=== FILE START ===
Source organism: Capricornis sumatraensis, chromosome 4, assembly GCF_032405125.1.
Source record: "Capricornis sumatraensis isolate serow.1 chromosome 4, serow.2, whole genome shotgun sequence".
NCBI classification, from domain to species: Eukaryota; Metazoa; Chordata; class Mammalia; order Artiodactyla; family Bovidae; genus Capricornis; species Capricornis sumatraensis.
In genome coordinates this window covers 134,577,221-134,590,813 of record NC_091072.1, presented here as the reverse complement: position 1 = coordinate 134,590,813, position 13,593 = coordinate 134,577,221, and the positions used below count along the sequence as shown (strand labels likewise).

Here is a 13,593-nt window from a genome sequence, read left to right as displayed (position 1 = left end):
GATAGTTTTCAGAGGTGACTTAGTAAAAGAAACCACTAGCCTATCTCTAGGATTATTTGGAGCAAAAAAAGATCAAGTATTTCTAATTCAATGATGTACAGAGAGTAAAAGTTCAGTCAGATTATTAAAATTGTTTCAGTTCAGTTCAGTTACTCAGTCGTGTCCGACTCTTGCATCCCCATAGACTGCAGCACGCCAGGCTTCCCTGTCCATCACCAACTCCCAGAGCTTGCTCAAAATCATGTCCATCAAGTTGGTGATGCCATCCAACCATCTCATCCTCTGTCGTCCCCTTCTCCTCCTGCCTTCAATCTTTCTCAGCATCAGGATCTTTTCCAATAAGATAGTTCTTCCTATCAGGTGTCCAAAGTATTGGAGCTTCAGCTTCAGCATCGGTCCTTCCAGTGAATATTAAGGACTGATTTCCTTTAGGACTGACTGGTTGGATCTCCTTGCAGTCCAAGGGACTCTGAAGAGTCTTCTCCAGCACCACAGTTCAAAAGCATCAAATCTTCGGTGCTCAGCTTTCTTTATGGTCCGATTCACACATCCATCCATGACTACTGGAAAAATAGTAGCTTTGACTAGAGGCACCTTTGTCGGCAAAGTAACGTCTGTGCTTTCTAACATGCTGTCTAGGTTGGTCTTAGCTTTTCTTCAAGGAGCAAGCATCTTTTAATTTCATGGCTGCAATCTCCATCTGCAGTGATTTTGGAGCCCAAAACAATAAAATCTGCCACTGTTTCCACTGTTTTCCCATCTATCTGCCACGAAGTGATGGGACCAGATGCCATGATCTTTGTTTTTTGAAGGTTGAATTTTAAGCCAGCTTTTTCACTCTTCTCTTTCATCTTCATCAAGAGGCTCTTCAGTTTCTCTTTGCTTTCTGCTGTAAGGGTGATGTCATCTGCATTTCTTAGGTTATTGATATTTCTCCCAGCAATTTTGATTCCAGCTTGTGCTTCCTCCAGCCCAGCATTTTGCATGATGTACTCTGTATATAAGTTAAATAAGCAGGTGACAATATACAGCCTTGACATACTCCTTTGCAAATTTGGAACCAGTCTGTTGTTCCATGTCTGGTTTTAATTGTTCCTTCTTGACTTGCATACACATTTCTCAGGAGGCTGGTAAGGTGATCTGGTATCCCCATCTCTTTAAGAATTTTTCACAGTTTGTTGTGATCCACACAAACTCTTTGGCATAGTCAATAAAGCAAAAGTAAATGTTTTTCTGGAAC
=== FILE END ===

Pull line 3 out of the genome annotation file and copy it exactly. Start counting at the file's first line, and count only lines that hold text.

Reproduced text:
NCBI classification, from domain to species: Eukaryota; Metazoa; Chordata; class Mammalia; order Artiodactyla; family Bovidae; genus Capricornis; species Capricornis sumatraensis.